As Ben mentioned, the text book methods for multiple time series are VAR and VARIMA models. In practice though, I have not seen them used that often in the context of demand forecasting.
Much more common, including what my team currently uses, is hierarchical forecasting (see here as well). Hierarchical forecasting is used whenever we have groups of similar time series: Sales history for groups of similar or related products, tourist data for cities grouped by geographical region, etc...
The idea is to have a hierarchical listing of your different products and then do forecasting both at the base level (i.e. for each individual time series) and at aggregate levels defined by your product hierarchy (See attached graphic). You then reconcile the forecasts at the different levels (using Top Down, Botton Up, Optimal Reconciliation, etc...) depending on the business objectives and the desired forecasting targets. Note that you won't be fitting one large multivariate model in this case, but multiple models at different nodes in your hierarchy, which are then reconciled using your chosen reconciliation method.
The advantage of this approach is that by grouping similar time series together, you can take advantage of the correlations and similarities between them to find patterns (such a seasonal variations) that might be difficult to spot with a single time series. Since you will be generating a large number of forecasts that is impossible to tune manually, you will need to automate your time series forecasting procedure, but that is not too difficult - see here for details.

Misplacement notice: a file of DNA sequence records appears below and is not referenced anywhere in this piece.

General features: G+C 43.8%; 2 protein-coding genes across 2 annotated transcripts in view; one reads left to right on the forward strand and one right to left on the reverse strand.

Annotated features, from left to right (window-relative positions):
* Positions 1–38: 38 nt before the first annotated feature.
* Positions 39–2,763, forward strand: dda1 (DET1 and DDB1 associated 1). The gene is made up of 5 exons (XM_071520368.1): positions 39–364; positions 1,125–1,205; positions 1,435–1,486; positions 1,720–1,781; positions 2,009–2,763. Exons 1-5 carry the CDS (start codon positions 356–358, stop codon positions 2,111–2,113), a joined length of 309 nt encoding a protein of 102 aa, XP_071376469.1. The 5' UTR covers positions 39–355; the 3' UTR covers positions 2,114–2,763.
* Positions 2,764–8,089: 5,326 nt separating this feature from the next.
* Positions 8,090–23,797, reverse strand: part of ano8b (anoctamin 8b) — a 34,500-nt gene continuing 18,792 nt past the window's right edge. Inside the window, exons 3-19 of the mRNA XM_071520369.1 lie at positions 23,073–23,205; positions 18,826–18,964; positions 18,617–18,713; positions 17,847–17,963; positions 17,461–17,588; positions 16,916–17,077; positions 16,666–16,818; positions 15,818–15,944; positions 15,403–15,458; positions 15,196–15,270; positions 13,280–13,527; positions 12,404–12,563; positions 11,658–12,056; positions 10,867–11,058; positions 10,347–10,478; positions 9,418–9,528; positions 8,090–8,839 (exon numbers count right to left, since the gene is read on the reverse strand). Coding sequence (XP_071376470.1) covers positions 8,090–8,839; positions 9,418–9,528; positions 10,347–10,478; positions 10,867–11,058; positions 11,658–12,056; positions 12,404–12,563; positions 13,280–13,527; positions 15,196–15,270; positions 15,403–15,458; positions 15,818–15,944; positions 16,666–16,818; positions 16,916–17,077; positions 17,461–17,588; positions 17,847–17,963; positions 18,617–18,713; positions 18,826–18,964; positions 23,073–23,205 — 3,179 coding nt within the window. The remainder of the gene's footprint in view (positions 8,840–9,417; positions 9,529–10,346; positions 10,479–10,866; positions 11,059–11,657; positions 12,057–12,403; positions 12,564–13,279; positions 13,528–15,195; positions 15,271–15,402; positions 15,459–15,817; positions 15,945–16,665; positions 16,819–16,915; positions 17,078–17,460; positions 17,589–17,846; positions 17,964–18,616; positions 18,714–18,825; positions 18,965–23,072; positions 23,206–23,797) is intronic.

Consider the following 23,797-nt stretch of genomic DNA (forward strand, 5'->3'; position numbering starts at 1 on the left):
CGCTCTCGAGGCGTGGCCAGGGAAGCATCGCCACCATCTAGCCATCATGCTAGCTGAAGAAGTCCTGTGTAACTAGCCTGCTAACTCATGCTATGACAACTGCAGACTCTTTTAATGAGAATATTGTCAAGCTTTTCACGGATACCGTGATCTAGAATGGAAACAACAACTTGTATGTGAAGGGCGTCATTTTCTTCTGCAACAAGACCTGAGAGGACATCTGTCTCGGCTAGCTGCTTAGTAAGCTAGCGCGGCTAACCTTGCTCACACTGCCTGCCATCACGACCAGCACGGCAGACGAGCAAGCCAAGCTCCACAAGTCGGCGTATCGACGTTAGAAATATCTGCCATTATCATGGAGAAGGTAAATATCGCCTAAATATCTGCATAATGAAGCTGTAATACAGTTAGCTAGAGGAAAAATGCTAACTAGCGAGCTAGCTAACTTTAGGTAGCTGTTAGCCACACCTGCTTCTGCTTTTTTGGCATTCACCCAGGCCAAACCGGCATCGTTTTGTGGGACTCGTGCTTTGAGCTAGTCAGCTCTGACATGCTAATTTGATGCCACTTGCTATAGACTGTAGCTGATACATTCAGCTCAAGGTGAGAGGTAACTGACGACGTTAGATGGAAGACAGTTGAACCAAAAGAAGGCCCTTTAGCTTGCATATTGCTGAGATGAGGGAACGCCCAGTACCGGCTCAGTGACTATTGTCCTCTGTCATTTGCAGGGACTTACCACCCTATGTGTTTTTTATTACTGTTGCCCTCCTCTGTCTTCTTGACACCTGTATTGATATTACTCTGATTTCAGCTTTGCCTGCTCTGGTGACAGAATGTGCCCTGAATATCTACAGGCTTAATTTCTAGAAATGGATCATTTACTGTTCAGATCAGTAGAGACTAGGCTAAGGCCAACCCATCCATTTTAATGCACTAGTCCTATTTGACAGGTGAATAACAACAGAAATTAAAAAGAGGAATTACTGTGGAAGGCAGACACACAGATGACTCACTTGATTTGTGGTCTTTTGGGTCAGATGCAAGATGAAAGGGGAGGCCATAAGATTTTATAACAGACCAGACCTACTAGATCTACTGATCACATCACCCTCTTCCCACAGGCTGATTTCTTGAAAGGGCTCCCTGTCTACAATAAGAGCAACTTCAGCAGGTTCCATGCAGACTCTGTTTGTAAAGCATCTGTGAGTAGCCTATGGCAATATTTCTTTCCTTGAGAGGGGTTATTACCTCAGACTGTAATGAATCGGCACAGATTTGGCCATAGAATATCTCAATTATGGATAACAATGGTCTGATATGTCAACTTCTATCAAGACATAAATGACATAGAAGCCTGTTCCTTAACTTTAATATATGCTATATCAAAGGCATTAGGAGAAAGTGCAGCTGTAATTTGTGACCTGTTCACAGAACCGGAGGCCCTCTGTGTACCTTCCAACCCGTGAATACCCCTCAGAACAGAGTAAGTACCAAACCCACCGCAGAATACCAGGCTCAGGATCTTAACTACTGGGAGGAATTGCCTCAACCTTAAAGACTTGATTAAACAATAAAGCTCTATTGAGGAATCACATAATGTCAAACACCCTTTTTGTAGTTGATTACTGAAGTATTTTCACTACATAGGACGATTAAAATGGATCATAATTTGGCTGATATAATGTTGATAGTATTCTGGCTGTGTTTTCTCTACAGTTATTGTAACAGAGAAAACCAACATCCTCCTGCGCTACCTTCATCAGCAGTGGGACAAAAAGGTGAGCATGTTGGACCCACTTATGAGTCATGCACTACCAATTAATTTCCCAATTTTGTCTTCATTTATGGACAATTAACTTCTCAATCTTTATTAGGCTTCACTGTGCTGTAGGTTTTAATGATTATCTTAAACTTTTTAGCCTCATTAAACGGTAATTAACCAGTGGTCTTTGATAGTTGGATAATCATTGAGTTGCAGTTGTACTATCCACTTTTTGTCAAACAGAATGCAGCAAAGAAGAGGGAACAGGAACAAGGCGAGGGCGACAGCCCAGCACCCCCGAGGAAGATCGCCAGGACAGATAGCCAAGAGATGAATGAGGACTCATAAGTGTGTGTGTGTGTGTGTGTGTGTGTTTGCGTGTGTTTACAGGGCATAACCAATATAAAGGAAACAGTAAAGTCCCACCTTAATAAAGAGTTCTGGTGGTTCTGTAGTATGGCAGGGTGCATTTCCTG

A more advanced, but similar in spirit, approach is used by Amazon and Uber, where one large RNN/LSTM Neural Network is trained on all of the time series at one. It is similar in spirit to hierarchical forecasting because it also tries to learn patterns from similarities and correlations between related time series. It is different from hierarchical forecasting because it tries to learn the relationships between the time series itself, as opposed to have this relationship predetermined and fixed prior to doing the forecasting. In this case, you no longer have to deal with automated forecast generating, since you are tuning only one model, but since the model is a very complex one, the tuning procedure is no longer a simple AIC/BIC minimization task, and you need to look at more advanced hyper-parameter tuning procedures, such as Bayesian Optimization.
See this response (and comments) for additional details.
For Python packages, PyAF is available but nor very popular. Most people use the HTS package in R, for which there is a lot more community support. For LSTM based approaches, there is Amazon's DeepAR and MQRNN models which are part of a service you have to pay for. Several people have also implemented LSTM for demand forecasting using Keras, you can look those up.